What is a Prolapsed Disc?
Prolapsed Disc Explained by Las Vegas, Summerlin, and Henderson Nevada’s Top Pain Doctors
The spinal column is made up of individual bones known as vertebrae that are linked together one on top of the other, creating the spine. The spaces between these individual vertebrae are cushioned with pads of cartilage known as intervertebral discs. These soft and compressible discs not only act as shock absorbers, but they contribute to the overall flexibility of the spine. The discs themselves have a strong and fibrous outside layer that holds in the nucleus pulposus, which is the soft, jelly-like tissue on the inside. In patients with a prolapsed disc, which can also be referred to as herniated, ruptured, or slipped disc, the nucleus pulposus herniates through a weak area in the outer later of the disc. This bulge then puts pressure onto the other structures that make up the spinal column.
Pain with this condition is believed to be primarily the result of compression from the bulging disc on a nearby nerve. Inflammation that occurs around the herniated disc may also contribute to the patient’s pain. A prolapsed disc can occur anywhere throughout the spine, though most prolapsed discs occur in the lumbar area. The size of the bulge can also vary widely and, in general, patients who have experienced relatively large bulges in the disc are expected to experience more severe pain.
The specific symptoms of pain associated with prolapsed disc can vary widely. Some patients will experience the pain as a highly specific sharp stab, while others report that the pain is more general and widespread. Generally, symptoms of pain come on suddenly and are severe. In some cases, the severity of the pain is reduced when the patient is lying down. Additional symptoms associated with a prolapsed disc include numbness and painful tingling sensations. The pain can also be felt as nerve root pain that travels along the spinal column. Thus, patients will complain of pain that radiates to other areas. For instance, patients may experience pain that travels down the leg to the calf or the foot.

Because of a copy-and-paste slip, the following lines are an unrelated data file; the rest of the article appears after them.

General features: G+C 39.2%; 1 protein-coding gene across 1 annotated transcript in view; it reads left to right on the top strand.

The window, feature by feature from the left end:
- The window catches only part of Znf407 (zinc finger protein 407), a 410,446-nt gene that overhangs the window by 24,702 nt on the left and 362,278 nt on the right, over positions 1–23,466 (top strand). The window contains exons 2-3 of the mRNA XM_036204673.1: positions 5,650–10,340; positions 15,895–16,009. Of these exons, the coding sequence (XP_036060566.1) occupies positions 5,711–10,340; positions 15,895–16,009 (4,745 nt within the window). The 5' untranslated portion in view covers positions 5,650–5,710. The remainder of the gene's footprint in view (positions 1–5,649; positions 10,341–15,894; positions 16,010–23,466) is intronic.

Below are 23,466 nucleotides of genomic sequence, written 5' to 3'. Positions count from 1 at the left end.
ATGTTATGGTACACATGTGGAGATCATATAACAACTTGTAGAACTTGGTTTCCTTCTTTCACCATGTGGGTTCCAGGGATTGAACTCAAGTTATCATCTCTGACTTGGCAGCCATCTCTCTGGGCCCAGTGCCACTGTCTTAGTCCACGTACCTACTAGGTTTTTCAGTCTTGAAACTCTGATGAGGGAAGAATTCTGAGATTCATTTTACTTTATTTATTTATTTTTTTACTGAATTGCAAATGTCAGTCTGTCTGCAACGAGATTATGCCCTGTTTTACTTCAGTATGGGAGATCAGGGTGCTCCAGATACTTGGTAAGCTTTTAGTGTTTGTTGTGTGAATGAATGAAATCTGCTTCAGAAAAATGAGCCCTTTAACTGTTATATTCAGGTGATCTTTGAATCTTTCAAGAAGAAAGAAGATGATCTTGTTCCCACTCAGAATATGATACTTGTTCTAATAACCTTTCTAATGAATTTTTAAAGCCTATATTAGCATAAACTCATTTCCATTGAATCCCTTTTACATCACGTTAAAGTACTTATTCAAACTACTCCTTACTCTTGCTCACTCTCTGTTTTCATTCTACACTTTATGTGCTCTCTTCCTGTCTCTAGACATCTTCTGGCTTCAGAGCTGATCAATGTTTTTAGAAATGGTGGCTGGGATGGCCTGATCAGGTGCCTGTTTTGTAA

Causes of Prolapsed Disc
Though the literature remains somewhat unclear, it is believed that some individuals have the propensity to develop a prolapsed disc owing to congenital weaknesses in the fibrous layer of the intervertebral discs. Additionally, some believe that these weaknesses are the result of normal changes within the intervertebral discs over time. Indeed, normal wear and tear on the body is not sufficient to account for the pain typically associated with this condition, and some scientists disagree about the actual cause.
Factors other than normal aging have been identified as playing a role in prolapsing intervertebral discs. They include bending awkwardly, frequent heavy lifting, a sedentary lifestyle, smoking, being overweight, playing weight-bearing sports, or a traumatic back injury.
Treatments for Prolapsed Disc
While there are many treatments available to help provide relief to patients experiencing pain associated with a prolapsed disc, it is recommended that patients who are not experiencing severe, debilitating pain attempt conservative, at-home treatments first. Indeed, patients with a prolapsed disc that occurred as a result of an injury should not put too much strain on the muscles in their back or joints for the first several days. Once the patient feels ready, physical therapy, including targeted exercises and routine stretches have been shown to be beneficial to prolapsed disc patients. Swimming is also recommended to patients with a prolapsed disc, as it is low impact and puts very little strain on the joints.